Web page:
Monthly Archives: January 2019

Single and complex birth trauma

Birth Trauma is often mistakenly described as though single incidents explain the patterns of trauma presentations which occur in very different individuals.

Single incident birth trauma; a single emergency, even terrifying in the moments which follow, can be treated in a session or two. When multiple incidents of trauma have occurred in a woman’s past, a complex trauma response to birth is much more likely. While trauma and a life history of difficult events can be a force that strengthens character, it can equally create a vulnerable network of historical coping mechanisms that make a person more vulnerable in new situations.

Complex trauma is named aptly. Yet it has patterns that are detectable in therapy. The mind finds a way of managing very quickly when a person becomes afraid. It doesn’t search the whole bank of experience, but somehow pattern matches a part of this new fearful place with another.

A woman may not wish to disclose a whole world of pain in the mental health assessment which proceeds therapeutic interventions. Equally she may not know that bullying in primary school or a painful sexual experience or an almost drowning as a toddler could be relevant to the fear, depression, nightmares or anxious thoughts which form her psychological presentation after a traumatic birth experience.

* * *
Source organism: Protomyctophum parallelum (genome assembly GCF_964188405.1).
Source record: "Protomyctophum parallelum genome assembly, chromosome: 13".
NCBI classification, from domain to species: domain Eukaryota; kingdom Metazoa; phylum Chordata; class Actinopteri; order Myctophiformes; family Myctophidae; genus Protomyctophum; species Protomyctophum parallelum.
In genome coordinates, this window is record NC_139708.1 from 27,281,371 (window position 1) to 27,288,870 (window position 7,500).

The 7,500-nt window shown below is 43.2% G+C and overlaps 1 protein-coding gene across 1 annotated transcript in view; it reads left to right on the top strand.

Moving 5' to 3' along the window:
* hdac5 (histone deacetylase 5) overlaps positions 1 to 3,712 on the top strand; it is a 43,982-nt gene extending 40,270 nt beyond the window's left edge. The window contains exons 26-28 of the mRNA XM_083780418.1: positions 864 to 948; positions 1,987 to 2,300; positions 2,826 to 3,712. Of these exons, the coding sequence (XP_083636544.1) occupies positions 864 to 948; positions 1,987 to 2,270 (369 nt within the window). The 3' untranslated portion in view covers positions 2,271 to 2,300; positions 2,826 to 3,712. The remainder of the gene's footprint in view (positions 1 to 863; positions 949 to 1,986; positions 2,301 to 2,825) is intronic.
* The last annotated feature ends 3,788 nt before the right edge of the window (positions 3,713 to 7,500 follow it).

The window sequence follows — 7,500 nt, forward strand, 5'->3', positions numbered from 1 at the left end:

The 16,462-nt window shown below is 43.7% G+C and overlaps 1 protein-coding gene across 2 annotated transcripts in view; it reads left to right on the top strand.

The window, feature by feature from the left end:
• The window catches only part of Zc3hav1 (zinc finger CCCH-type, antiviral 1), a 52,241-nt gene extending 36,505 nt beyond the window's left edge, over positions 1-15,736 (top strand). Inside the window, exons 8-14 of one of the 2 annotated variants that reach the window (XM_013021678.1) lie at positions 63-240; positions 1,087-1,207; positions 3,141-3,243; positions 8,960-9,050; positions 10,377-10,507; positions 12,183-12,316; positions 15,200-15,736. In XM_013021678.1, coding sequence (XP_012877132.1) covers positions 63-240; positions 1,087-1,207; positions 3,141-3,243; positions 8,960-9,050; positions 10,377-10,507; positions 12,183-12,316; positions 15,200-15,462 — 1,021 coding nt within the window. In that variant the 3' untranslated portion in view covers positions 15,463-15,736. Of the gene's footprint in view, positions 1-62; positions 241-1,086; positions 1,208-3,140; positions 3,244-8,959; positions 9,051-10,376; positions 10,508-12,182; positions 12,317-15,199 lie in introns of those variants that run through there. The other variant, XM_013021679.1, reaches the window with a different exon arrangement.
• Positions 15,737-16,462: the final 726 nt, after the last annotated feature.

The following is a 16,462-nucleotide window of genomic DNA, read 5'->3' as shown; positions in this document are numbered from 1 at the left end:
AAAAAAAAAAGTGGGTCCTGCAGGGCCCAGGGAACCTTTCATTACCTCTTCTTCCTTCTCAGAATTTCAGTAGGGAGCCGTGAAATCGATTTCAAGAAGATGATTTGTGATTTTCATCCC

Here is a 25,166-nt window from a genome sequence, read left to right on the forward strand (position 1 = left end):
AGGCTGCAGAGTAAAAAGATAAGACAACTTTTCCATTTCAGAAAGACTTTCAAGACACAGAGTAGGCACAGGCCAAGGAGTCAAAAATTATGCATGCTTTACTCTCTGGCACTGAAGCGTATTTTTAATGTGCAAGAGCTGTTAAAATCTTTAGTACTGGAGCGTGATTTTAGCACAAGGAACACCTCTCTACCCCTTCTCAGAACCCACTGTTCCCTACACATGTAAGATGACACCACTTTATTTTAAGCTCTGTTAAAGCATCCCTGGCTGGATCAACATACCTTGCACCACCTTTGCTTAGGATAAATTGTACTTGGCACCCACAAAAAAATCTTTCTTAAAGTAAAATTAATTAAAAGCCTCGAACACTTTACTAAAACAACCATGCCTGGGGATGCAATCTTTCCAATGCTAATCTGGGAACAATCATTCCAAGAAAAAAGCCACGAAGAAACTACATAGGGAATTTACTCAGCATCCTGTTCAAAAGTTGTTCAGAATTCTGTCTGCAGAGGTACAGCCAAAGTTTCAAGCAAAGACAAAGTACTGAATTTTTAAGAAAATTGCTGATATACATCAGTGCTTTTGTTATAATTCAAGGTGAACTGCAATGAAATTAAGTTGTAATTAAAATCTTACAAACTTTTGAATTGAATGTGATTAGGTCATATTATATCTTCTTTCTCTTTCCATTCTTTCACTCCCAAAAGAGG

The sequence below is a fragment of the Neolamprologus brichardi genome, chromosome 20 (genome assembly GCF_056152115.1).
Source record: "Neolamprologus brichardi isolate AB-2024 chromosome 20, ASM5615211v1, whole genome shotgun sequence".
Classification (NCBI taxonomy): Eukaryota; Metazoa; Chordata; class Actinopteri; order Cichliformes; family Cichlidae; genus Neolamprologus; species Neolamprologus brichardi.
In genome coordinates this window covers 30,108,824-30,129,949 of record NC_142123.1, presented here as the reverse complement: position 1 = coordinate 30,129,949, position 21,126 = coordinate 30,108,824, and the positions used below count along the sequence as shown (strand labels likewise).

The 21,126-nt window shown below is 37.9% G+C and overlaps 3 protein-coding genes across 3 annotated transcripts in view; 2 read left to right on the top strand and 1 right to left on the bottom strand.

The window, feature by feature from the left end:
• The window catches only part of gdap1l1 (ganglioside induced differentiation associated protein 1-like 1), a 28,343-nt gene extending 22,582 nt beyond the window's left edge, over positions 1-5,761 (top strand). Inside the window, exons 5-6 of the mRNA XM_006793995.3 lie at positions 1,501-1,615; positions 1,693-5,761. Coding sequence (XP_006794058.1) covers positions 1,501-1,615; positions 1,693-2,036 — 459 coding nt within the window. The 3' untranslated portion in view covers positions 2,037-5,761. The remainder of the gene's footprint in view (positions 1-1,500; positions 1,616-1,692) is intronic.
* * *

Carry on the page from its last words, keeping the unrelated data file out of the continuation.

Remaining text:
Curiosity and faith are the therapists’ friends. If we are ‘still’ with our clients when the primary trauma experience has been worked through and settled, the complex pattern most often emerges spontaneously. Working safely here is paramount; knowing what is useful, where it is unwise to tread, or how to settle and quieten responses too complex for this season.

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